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Eight Hidden Destinations in Croatia

Whilst Croatia boasts an abundance of popular islands and cities, there are many hidden destinations that are also worth visiting on a vacation here. On a small ship cruise, head off the beaten track and discover destinations that larger ships can’t quite reach, from secluded bays to quaint historic towns. On our exclusive island hopping guided tours, be immersed in the local Croatian culture and discover beautiful natural scenery.


View of Stiniva Cove with pebble beach, turquoise water and steep cliffs
Komiza Vis Island

The farthest inhabited island in Croatia, Vis is known for its Venetian architecture, fresh seafood dishes, and unspoiled natural beauty. Its remote location makes it less crowded than other islands on the Dalmatian Coast. Although Vis was once off limits due to its usage as a naval base in WWII, visitors have been steadily growing in recent years, in part due to the hit movie Mamma Mia 2 which saw Vis being refashioned as a Greek isle. The highlight of the island is undoubtedly Stiniva Cove, characterized by its crystal clear water and sheltered beach.


View of Cikat Bay with boats floating on turquoise water on Losinj Island
Pretty street in Mali Losinj with Mediterranean plants and white buildings

Situated in the northern Adriatic Sea, Losinj is often considered to be Croatia’s best-kept secret, its landscape consisting of secluded bays and centuries-old pine trees. Renowned for its healing properties and purifying air, the island has long been viewed as the place to go for a wellness escape, now home to some of the best luxury spas in the region. Aside from rejuvenation, travelers to Losinj can enjoy a wealth of watersports in Cikat Bay, explore the historic streets of Mali Losinj, or hike the island’s many lush trails.


View of Rab Town
Anchored yacht in beautiful turquoise water off an island with trees

Home to some of the best sandy beaches in Croatia, Rab is very much a hidden gem, known for its unspoiled natural beauty and commitment to preserving its cultural heritage. Situated off the coast of northern Croatia, Rab is a well-preserved medieval town distinguished by four elegant bell towers that grace its skyline. The island’s cobbled streets wind through a labyrinth of ancient architecture, including Romanesque churches and charming squares. Beyond its cultural richness, Rab’s pristine beaches and azure waters offer a serene escape, complemented by lush landscapes that remain largely undiscovered by mass tourism.


Mljet Island saltwater lake
Aerial view of the monastery in Mljet National Park

Mljet, the greenest island in Croatia, is classed as one of the last Mediterranean paradises by the World Wildlife Fund, its expansive national park home to a wealth of endemic species. With clear trails, the best way to explore the national park is by hiking or cycling, with there being many opportunities to stop en route and swim at the two saltwater lakes: Veliko and Malo Jezero. Whilst here, travelers can explore the church and Benedictine monastery on the small island of St Mary, as well as discover ancient ruins in Polace, including the remains of a Roman palace.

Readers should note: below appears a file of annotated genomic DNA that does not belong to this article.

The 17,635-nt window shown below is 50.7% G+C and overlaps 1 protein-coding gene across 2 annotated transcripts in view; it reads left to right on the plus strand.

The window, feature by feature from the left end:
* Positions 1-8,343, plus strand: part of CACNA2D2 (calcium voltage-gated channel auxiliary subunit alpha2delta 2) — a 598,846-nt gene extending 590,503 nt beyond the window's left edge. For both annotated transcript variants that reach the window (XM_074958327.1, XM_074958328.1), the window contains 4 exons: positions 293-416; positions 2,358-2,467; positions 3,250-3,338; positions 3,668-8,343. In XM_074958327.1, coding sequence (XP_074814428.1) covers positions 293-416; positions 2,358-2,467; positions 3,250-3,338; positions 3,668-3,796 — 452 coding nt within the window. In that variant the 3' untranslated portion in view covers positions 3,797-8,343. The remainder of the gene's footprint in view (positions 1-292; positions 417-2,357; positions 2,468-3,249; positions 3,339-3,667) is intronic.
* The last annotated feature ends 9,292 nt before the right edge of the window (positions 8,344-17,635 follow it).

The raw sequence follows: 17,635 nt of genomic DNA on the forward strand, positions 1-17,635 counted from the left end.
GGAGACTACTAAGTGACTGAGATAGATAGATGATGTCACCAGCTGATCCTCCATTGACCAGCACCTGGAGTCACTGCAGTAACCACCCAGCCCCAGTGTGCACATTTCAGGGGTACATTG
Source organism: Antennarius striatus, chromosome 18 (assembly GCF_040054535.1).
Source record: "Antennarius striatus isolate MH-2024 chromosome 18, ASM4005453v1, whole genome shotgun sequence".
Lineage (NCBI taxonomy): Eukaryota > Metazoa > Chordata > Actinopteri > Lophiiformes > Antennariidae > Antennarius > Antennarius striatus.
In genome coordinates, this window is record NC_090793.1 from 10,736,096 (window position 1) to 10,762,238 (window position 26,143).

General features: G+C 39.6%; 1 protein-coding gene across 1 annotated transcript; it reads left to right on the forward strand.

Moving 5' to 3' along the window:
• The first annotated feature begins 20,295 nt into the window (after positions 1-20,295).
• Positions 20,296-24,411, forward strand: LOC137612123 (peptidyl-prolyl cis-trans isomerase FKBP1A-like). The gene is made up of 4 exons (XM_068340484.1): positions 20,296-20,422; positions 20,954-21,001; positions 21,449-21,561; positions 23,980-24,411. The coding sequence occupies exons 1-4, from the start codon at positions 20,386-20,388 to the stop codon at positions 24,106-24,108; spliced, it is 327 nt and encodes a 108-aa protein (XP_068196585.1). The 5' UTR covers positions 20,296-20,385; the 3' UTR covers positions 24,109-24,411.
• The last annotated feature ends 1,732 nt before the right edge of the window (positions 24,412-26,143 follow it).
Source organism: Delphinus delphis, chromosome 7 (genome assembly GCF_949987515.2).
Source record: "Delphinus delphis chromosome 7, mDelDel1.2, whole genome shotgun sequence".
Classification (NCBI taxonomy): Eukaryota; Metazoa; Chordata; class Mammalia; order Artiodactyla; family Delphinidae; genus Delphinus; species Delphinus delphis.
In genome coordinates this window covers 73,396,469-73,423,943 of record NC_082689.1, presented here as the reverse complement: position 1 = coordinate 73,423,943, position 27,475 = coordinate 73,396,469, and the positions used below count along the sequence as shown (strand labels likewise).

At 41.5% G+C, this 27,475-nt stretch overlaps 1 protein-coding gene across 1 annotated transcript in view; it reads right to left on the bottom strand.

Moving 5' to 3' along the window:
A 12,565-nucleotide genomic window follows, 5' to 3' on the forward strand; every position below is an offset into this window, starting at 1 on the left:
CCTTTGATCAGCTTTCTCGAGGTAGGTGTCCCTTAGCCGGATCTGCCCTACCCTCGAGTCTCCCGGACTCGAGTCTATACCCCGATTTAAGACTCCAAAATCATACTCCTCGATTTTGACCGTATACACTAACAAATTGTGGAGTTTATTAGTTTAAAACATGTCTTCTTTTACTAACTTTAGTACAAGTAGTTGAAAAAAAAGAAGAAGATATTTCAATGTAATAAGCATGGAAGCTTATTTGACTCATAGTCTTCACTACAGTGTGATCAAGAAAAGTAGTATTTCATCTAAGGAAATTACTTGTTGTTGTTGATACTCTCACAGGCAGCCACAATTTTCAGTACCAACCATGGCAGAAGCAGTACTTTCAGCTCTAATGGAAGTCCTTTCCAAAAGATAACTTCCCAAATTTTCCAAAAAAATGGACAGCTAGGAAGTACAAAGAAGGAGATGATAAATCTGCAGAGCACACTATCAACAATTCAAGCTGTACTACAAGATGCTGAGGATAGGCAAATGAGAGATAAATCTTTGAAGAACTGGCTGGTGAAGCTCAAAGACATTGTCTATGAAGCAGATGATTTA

Skradin town and harbour at evening
Skradin Old Town with bicycle door

Skradin, a picturesque town situated on the banks of the Krka River in Croatia, is often considered the gateway to Krka National Park; the park’s cascading waterfalls are accessible by a scenic boat ride up the river. Yet, Skradin is very much a destination in its own right, characterized by its well-preserved architecture, including the impressive medieval fortress of Turina, and quaint streets which lead to lively squares adorned with traditional stone houses and welcoming cafes. The town also champions traditional Dalmatian cuisine, with its restaurants offering travelers the chance to try aromatic local flavors.


View of Ston and its famous walls
Walls of Ston

While neighboring Dubrovnik may draw larger crowds, the well-preserved town of Ston remains relatively undiscovered, providing an immersive escape for those seeking history, gastronomy, and scenic beauty in a more secluded setting. Located in the heart of the Peljesac Peninsula, Ston is surrounded by ancient stone walls that are often referred to as the “European Great Wall of China”, boasting the second-longest defensive fortifications in the world. Additionally, the town is famed for its traditional salt works and locally harvested seafood, where travelers can enjoy fresh dishes of oysters and mussels. 

Stari Grad, Hvar

Stari Grad Old Town
Aerial view of Stari Grad

Away from the hustle and bustle of Hvar Town is Stari Grad, originally founded by the ancient Greeks and one of Europe’s oldest towns. Steeped in antiquity, this charming pedestrian-only town was once the island’s capital and features a stunning protected bay. Here, there are no crowded beaches or streets; instead, wander through the cobblestone pathways of the well-preserved Old Town and experience Croatia at its most authentic, discovering centuries of cultural heritage including Tvrdalj, a fortified palace and residence of the renowned Croatian poet Petar Hektorović.


View of Sibenik City from above
Sibenik street

Founded over 1000 years ago, Sibenik is affectionately known as the gateway to the Kornati Islands, and the national parks of Krka and Kornati. Situated on Croatia’s Adriatic coast between the busier cities of Zadar and Split, Sibenik is characterized by its narrow medieval streets, charming squares, and historic churches; the city’s UNESCO-listed St. James Cathedral, a masterpiece of Renaissance and Gothic architecture, stands as a testament to Sibenik’s rich heritage. Being situated on the coast, Sibenik boasts a delightful waterfront adorned with cafes and restaurants, creating a perfect setting to enjoy local cuisine and fresh seafood.

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